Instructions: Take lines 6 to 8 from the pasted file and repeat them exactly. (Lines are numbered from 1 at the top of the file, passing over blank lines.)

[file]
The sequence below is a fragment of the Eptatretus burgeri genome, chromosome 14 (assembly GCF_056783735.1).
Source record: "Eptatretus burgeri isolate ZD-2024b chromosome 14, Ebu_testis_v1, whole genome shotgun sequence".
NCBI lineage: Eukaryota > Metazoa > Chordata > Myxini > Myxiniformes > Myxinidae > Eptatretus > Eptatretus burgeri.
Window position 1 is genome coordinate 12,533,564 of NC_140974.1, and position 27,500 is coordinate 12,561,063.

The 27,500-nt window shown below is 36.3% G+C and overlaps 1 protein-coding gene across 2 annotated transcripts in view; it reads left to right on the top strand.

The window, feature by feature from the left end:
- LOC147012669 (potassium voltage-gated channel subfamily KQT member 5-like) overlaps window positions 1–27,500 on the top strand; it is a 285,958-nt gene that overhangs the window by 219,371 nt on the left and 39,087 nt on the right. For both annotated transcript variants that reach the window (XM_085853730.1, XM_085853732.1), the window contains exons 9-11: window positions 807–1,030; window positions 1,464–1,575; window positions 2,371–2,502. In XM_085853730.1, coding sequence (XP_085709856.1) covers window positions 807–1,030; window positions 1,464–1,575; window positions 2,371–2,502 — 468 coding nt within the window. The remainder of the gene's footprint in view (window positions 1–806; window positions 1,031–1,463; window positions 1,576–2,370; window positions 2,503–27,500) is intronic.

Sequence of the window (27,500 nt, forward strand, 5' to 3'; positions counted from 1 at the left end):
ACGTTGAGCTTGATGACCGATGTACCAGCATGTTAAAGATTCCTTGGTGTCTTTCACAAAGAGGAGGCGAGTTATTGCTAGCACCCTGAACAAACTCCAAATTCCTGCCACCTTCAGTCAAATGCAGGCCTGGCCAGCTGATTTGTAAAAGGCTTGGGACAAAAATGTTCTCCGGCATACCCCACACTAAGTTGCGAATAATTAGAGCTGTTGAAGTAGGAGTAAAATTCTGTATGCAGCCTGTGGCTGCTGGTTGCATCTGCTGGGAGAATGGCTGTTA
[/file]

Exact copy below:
The window, feature by feature from the left end:
- LOC147012669 (potassium voltage-gated channel subfamily KQT member 5-like) overlaps window positions 1–27,500 on the top strand; it is a 285,958-nt gene that overhangs the window by 219,371 nt on the left and 39,087 nt on the right. For both annotated transcript variants that reach the window (XM_085853730.1, XM_085853732.1), the window contains exons 9-11: window positions 807–1,030; window positions 1,464–1,575; window positions 2,371–2,502. In XM_085853730.1, coding sequence (XP_085709856.1) covers window positions 807–1,030; window positions 1,464–1,575; window positions 2,371–2,502 — 468 coding nt within the window. The remainder of the gene's footprint in view (window positions 1–806; window positions 1,031–1,463; window positions 1,576–2,370; window positions 2,503–27,500) is intronic.

Sequence of the window (27,500 nt, forward strand, 5' to 3'; positions counted from 1 at the left end):